The Unreal: first notes on Non-Fungible Tokens

To be honest, until two months ago I had never heard of ‘crypto-art’ or ‘NFTs’. For someone who spends an awful lot of time in the digital realm thinking about screen-culture, this is a bit of a blamage. I’m blaming my blind spot for Twitter, which is apparently where the crypto-action is.

What are NFTs? There’s a growing amount of explainers on the internet, which saves me time. Here’s one on The Verge, for instance.

In any case, the NFT entered my – and undoubtedly many other’s – field of view as Beeple’s compilation piece ‘Everydays: The first 5.000 days’ got auctioned at Christie’s for the equivalent of 50 million Euro in the cryptocurrency of Ether. It was bought by this guy, who defies all laws of the perception of super-wealthy art collectors.

The media-frenzy that followed, and – as the media does – keeps a keen eye on the money, dragged the NFT into the mainstream. 

Cryptocurrency is abstract enough, but the NFT makes it almost impossible to explain its importance, its characteristics, its issues and troubles to digital laypeople. It took me over two weeks of intensive online-reading to more or less get a grip on the subject, which is still in its infancy.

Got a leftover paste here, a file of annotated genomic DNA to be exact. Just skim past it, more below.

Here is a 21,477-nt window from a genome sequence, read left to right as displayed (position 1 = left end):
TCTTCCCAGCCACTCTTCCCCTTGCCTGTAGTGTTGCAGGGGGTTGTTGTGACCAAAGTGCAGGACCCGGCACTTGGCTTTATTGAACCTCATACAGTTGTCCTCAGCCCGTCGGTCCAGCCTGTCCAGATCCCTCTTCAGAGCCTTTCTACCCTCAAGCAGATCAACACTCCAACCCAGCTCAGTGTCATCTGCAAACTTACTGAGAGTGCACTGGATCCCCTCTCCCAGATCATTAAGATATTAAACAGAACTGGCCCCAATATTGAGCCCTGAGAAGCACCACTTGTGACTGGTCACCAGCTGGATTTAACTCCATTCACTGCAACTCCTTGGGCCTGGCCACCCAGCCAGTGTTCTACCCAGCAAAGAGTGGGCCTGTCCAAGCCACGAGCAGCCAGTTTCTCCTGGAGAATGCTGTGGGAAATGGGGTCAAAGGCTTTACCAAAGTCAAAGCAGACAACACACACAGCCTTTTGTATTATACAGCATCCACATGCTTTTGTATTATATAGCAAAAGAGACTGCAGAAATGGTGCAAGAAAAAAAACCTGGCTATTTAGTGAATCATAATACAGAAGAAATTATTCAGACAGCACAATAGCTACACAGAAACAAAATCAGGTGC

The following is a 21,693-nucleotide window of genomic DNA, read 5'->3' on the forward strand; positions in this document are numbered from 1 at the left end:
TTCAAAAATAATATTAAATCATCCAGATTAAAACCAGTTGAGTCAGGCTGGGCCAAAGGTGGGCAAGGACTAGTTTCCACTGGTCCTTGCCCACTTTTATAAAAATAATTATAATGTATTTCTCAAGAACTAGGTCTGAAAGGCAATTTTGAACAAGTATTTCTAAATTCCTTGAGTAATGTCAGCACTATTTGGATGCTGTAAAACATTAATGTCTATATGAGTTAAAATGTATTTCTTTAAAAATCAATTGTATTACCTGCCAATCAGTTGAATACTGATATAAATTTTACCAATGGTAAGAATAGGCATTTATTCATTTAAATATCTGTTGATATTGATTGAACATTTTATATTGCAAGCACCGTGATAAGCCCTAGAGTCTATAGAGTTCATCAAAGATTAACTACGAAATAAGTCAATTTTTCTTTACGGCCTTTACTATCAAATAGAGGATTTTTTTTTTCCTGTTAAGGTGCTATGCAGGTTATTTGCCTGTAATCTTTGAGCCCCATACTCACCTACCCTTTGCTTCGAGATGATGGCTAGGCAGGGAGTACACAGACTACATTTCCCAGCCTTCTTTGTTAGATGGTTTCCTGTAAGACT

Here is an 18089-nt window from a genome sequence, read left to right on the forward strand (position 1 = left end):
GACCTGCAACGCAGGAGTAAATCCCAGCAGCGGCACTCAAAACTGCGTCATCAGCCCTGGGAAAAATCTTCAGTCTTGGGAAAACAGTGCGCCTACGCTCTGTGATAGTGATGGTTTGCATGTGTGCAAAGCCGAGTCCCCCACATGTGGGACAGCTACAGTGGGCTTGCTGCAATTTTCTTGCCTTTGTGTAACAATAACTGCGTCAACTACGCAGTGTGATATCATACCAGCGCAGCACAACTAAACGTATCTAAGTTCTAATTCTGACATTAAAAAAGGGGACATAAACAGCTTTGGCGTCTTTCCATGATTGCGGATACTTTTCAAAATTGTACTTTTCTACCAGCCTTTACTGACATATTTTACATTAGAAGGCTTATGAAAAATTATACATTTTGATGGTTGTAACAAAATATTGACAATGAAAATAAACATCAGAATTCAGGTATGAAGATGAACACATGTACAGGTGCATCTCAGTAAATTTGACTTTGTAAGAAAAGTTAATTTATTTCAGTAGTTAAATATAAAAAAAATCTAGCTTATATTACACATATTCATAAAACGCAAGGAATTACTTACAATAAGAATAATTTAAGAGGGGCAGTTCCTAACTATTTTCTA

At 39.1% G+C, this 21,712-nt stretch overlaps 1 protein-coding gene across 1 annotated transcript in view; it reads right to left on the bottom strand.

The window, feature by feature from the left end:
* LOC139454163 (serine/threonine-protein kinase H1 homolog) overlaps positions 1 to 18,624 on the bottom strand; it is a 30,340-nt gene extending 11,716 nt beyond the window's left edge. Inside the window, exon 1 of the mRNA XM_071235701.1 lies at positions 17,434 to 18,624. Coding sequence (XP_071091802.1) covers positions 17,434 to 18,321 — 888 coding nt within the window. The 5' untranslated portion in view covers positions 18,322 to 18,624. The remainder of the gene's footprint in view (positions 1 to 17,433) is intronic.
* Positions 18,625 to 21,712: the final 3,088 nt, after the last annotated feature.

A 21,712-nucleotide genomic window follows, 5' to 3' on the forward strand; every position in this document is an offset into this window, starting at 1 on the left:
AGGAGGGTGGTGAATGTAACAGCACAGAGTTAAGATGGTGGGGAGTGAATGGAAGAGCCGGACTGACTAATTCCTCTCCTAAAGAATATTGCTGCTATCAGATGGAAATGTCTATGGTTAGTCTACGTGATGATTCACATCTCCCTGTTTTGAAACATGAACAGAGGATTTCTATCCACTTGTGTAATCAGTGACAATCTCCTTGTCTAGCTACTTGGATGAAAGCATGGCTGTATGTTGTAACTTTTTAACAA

Depending on who you ask, the NFT is a Ponzi scheme or a replacement model for the current art market. As usual, it’s all of that and something in between. 

All I can say is that for me, and many visual artists whose works arise digitally, the NFT is a solution to a problem that has been haunting me since I started working with the computer:

In what form can a digital born work live in the physical world?

collect for 1 tez
Fundamental Mechanics (0)1/52

Immersive video-installations are relatively compatible due to the suitable immateriality of the projected image. A more complicated in-situ example of a digital video work made material is the privately commissioned ‘Chisel‘.

The ‘Three Motions of Loom’ tapestries I made at the Textielmuseum in 2019 were a successful translation of a digital file to a physical object because of the close relation a jacquard weaving machine has to a computer. The vinyl record ‘The Compositor’ (2020) is another.

The Compositor/Composing, audiofile on 12″ vinyl record/engraving, 2020.

But as much as I love paper, a print of a digital image has more often than not felt like too much of a compromise. The work becomes something entirely different; it’s barely recognizable. And while projecting video can be a suitable way to export a work, not all animations are meant to be immersive, or work on a screen in an exhibition space.

An interesting case is ‘Fundamental Mechanics’, a series of ultrashort animations I made using the built-in Instagram Stories feature. For me, this was a great way to experiment with animation on a consumer technology level: what is possible within the limitations of the size and bites of a mediocre smartphone, the available emoji and stickers from the Giphy database?

It turns out, quite a lot. I liked the series so much, I turned it into a video on a rather ‘crappy’ open frame screen, the screen being an integral part of the work.

But there’s something not entirely right with this presentation. The animations work best where they belong: on a computer or mobile device screen.